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Debt Crisis

November 4, 2011 | By Don Lee and Christi Parsons, Los Angeles Times
European leaders pressured Italy to accept tighter monitoring of its finances, but they and the other heads of the world's 20 largest economies accomplished little else here to ease a sovereign debt crisis and stabilize a teetering global economy. The Group of 20 nations, concluding a two-day summit Friday at this seaside resort, gave their blessing to the Eurozone's latest plan to dig out of its debt crisis. But the leaders failed to agree on giving the Europeans new money, a key part of the plan.
June 20, 2012 | By Jim Puzzanghera, Los Angeles Times
WASHINGTON - As Europe's problems dragged down the Federal Reserve's economic outlook for the U.S., the central bank took a modest step to boost the lagging recovery - and signaled it was ready to do more. "We are hoping for the best," Fed Chairman Ben S. Bernanke said Wednesday of attempts by European leaders to ease their debt crisis. "But we are prepared, in case things get worse, to protect the U.S. economy and the U.S. financial system. " The Fed, worried about a spillover from Europe, sharply lowered its forecast for economic growth in the U.S. this year and projected that unemployment could remain near 8% through 2014.
November 30, 1989 | From Times wire services
Alan Bond's debt crisis worsened today as shares of a subsidiary hit a record low and it was reported that bankers are becoming increasingly restive about their massive loans to his brewing and media empire. Growing uncertainty about his company's plans to solve its problems by selling a half share in its Australian breweries pushed shares in his Bell Resources Ltd. to an all-time low.
September 11, 2003 | Hector Tobar, Times Staff Writer
Argentine officials have reached an agreement with the International Monetary Fund to roll over $12 billion in debt, the government said Wednesday, easing a two-year debt crisis that helped bring down three presidents. Argentina became a pariah to the international financial community when its spiraling debt and banking crisis forced President Fernando de la Rua from power in December 2001 and forced it to declare itself in default on $103 billion in public debt.
October 21, 1985 | From Reuters
French President Francois Mitterrand has used his first trip to South America to pledge France's firm backing for young democracies threatened by spiraling foreign debt. Both in Brazil, where his weeklong tour began, and in Colombia, where it ended Sunday, Mitterrand hammered home his view that the fate of creditor and debtor nations was closely linked and that a solution was possible only by sharing the burden.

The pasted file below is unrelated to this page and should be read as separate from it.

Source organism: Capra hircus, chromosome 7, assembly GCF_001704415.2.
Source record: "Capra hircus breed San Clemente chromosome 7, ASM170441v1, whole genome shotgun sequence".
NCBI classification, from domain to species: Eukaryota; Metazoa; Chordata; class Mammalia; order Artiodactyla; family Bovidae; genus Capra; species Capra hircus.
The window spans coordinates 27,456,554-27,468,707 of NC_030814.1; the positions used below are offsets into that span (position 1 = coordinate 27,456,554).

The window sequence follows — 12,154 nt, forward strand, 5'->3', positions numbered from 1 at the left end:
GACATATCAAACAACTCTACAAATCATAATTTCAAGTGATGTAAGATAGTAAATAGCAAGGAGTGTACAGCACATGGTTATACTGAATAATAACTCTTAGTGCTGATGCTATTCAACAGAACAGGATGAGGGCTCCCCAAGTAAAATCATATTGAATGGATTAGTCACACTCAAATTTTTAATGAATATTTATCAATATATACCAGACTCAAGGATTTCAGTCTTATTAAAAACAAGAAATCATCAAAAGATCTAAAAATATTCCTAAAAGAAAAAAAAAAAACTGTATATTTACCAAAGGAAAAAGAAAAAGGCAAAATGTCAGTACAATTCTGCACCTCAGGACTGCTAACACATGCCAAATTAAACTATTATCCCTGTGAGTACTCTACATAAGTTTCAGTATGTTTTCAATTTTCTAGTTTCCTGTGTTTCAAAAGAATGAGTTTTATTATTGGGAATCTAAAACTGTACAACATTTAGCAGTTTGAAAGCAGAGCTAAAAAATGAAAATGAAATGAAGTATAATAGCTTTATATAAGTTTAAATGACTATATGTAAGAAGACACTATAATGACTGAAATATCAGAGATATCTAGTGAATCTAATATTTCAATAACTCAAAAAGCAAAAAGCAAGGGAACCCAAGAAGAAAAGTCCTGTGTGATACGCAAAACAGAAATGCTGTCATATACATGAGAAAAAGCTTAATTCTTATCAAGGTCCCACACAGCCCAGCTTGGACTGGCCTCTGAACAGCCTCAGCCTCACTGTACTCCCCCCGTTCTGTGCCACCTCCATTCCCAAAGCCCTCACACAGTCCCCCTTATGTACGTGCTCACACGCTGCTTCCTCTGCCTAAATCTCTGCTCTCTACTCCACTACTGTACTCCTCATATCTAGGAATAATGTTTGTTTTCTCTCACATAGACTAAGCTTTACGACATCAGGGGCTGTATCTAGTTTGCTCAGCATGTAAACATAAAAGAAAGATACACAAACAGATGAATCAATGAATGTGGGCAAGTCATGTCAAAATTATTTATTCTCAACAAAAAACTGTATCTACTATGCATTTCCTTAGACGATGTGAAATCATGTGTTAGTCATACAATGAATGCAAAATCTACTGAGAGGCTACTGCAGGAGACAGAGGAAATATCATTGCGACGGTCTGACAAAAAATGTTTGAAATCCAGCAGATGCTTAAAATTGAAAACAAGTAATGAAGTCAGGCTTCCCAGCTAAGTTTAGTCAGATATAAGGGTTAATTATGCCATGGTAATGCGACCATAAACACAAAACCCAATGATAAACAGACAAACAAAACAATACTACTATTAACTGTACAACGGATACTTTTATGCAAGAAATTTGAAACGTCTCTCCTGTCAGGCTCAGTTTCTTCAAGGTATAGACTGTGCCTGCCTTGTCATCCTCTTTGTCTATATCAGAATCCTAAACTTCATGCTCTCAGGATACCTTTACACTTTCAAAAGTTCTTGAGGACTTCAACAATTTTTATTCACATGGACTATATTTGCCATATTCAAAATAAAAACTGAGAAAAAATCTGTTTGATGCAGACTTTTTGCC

June 12, 1987 | JOHN M. BRODER, Times Staff Writer
In a matter of weeks, the whole shaky structure cobbled together since 1982 to deal with the Third World debt crisis came tumbling down. The collapse began on May 19, when New York's Citicorp, the nation's largest banking company, announced that it was setting aside a staggering $3 billion in preparation for losses on its $15 billion in loans to ailing Third World borrowers. It continued through this week, when BankAmerica Corp., First Interstate Bancorp and Chemical New York Corp.
September 27, 1985 | MARJORIE MILLER, Times Staff Writer
When First Lady Nancy Reagan delivered a $1-million check to Mexico after last week's giant earthquakes, officials welcomed the gift as a symbol of international support for this shattered capital. More skeptical observers, however, saw the donation instead as a symbol of Mexico's shattered economy: The $1 million, they muttered in private, equals about an hour's-worth of interest on Mexico's growing foreign debt.
October 2, 1985 | PAUL RICHTER, Times Staff Writer
Treasury Secretary James A. Baker III held a secret meeting with top officials of five major U.S. banks and Federal Reserve Board Chairman Paul A. Volcker in Washington on Tuesday evening amid wide speculation that Baker discussed his plan to give the World Bank a larger role in managing the world debt crisis. Baker also was believed to have asked the banks to make fresh new loans to debtor nations to help them pay off existing debts and finance economic growth.
March 21, 1988 | From Times Wire Services
The Reagan Administration believes that the debtor countries' strongest economic weapon, the debt moratorium, has been tried and discredited, U.S. government officials said on Sunday. The officials, attending the annual meeting of the Inter-American Development Bank, said they believed that the debt crisis had turned a critical corner and that the strategy unveiled by Treasury Secretary James Baker 2 1/2 years ago and refined since had been more successful than was generally recognized.
September 10, 1987 | BILL STEIGERWALD
Remember that old line about the national debt? That it didn't matter how big it got because it's just money we owe to ourselves? Well, tonight's "CBS Reports: The In-the-Red Blues" (10 p.m., Channels 2 and 8) destroys that common economic fallacy by showing how America's national borrowing binge has created yet another new crisis: the debt crisis.
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